Pirates are popularly portrayed as "sadistic pacifists; womanising homosexuals; treasure-lusting socialists; and madmen who outwitted the authorities ... They're torturous terrorists who command honest men's adoration." So, on the surface at least, pirates are "a veritable ball of contradictions", but in The Invisible Hook, Peter Leeson deftly explodes piratical myths. He argues that the "golden age" pirates of the late 17th and early 18th centuries were not so puzzling - at least from an economist's point of view. Adam Smith's invisible hand of the market operates for pirates via an "invisible hook" leading selfish pirates pursuing profits to benefit unintentionally their colleagues and others. This was not a reflection of pirates' inherent worthiness but nor were pirates evil madmen. They did their work judiciously and effectively: in the words of pirate Captain Sam Bellamy: "I scorn to do any one a Mischief, when it is not for my advantage."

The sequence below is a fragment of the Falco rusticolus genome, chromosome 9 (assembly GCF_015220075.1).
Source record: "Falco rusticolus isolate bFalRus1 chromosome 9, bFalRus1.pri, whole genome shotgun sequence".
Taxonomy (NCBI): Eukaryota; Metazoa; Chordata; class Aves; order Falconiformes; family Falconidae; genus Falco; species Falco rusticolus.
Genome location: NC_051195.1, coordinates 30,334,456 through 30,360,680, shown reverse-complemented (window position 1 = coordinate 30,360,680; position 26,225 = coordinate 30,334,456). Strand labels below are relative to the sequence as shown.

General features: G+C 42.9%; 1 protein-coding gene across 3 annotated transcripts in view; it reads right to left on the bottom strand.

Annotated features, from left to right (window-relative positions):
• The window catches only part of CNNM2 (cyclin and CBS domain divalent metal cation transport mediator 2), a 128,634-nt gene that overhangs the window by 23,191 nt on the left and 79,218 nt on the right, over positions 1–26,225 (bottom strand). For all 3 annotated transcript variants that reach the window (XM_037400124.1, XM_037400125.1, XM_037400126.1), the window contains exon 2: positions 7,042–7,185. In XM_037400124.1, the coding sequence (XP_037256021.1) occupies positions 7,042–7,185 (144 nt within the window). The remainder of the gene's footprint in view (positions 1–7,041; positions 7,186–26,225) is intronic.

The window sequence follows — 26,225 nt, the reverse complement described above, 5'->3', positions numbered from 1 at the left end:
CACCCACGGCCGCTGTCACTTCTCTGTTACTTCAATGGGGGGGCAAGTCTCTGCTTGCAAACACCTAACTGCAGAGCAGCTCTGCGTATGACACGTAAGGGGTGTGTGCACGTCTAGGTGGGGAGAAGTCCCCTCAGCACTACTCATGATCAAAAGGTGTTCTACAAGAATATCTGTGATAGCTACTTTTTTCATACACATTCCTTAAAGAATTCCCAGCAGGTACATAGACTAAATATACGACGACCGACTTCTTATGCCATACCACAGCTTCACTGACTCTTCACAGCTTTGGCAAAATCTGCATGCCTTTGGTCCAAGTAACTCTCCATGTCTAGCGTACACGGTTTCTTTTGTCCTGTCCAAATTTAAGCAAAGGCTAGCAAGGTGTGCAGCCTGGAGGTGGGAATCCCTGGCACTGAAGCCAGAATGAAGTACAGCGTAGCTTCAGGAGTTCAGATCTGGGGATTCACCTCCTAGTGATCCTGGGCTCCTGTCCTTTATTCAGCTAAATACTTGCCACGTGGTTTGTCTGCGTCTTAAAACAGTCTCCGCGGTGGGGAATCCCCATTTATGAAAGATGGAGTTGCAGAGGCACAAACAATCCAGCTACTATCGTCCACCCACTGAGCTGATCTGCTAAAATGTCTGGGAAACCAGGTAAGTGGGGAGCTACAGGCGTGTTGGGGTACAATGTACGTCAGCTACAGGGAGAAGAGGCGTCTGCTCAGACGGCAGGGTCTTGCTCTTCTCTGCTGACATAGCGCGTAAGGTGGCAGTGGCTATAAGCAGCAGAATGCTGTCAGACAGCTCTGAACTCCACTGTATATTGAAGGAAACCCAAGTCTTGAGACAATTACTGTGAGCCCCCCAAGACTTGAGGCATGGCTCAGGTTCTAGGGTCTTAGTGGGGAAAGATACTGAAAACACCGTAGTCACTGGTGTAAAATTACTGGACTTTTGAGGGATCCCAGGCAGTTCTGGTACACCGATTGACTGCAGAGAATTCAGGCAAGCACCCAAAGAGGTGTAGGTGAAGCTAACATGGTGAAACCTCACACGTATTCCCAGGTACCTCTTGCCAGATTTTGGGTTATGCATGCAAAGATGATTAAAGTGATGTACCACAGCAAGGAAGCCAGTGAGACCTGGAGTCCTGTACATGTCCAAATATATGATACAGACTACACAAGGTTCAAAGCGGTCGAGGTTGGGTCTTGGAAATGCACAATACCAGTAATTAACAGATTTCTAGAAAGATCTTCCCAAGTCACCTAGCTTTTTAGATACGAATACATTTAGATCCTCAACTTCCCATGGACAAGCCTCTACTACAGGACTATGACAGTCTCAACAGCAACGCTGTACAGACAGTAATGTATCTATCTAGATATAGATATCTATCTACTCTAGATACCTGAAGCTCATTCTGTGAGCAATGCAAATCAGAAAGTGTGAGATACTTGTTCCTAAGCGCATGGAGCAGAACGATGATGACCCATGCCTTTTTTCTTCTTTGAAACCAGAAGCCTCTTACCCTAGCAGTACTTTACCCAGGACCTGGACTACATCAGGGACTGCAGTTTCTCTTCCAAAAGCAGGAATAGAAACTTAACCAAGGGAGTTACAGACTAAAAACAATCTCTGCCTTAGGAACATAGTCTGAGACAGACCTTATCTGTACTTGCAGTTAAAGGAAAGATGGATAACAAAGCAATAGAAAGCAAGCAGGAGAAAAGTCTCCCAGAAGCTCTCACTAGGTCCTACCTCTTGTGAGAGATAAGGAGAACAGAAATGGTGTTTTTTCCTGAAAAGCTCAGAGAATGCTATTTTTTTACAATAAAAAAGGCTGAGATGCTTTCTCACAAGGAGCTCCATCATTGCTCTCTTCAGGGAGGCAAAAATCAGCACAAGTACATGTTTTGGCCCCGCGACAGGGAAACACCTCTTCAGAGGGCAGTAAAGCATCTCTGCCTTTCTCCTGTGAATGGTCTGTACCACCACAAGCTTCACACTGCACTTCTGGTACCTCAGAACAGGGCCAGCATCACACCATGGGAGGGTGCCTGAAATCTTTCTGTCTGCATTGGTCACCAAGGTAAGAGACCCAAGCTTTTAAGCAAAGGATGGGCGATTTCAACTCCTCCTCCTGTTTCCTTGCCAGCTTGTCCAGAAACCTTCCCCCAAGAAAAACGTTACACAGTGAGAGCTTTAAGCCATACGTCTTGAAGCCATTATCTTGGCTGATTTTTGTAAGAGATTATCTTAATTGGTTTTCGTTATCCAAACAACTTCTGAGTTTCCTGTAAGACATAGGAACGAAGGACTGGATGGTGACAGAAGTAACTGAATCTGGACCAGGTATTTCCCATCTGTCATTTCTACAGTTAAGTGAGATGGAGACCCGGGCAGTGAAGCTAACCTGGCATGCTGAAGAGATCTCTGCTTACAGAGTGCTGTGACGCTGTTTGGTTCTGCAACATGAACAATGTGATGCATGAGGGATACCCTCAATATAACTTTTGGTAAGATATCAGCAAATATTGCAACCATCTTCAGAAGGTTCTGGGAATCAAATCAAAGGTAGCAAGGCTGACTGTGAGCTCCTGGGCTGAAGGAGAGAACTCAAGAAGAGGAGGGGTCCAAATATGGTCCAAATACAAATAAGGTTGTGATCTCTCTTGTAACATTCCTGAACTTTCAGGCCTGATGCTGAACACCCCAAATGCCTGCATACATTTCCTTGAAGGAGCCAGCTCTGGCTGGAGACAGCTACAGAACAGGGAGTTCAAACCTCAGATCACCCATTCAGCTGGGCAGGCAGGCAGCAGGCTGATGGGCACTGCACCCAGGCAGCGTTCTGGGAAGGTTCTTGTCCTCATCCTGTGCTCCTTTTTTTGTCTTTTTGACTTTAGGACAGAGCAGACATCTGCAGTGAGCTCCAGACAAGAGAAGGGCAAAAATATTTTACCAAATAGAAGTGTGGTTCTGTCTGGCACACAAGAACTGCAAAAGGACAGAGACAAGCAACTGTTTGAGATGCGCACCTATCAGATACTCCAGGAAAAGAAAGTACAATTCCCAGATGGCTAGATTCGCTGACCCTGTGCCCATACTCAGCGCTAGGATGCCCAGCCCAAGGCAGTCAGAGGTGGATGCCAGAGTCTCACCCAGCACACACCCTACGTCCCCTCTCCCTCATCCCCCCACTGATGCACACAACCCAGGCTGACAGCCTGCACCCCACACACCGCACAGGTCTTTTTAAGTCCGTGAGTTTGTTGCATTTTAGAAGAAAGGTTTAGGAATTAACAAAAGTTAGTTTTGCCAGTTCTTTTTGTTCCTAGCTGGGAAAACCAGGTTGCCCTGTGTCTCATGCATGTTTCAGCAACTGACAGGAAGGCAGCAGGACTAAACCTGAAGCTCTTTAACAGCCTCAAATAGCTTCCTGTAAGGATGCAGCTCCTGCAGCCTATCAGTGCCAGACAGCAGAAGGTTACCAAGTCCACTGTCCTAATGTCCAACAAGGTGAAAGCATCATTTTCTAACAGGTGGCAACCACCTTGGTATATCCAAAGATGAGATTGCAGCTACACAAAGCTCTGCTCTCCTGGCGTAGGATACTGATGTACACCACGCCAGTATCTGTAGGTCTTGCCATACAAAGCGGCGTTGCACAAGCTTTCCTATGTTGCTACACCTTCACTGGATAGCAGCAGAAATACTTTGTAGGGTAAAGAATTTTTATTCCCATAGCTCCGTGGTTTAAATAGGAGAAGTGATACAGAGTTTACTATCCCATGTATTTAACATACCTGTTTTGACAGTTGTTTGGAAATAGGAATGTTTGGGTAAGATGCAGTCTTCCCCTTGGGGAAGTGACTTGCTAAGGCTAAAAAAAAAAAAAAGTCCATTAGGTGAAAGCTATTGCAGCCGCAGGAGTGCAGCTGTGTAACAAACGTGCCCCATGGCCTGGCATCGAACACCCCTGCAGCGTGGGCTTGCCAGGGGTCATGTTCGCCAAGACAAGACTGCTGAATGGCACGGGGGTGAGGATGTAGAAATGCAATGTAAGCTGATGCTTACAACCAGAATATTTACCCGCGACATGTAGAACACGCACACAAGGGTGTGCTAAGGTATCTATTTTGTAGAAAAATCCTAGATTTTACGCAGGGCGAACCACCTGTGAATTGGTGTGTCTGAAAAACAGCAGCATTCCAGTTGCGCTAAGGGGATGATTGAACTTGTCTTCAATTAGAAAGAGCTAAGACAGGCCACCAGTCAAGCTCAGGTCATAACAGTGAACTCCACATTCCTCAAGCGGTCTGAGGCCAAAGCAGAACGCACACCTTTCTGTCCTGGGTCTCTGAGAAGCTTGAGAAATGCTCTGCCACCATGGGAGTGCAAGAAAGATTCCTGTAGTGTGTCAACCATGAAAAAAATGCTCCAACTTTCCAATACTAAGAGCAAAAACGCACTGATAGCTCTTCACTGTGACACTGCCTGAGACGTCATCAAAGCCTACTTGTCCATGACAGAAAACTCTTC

Different systems of governance on-board pirate versus merchant ships were moulded by economic constraints rather than by moral or ethical principles. Pirates operated beyond the reach of the law, and so private systems of pirate governance evolved to enable the effective pursuit of plunder. Orderly, peaceful and honest behaviour on-board the pirate ship ensured that spoils were plentiful and pirate ships were often better organised than many merchant ships: as Leeson observes, "Pirates take great pride in doing things right."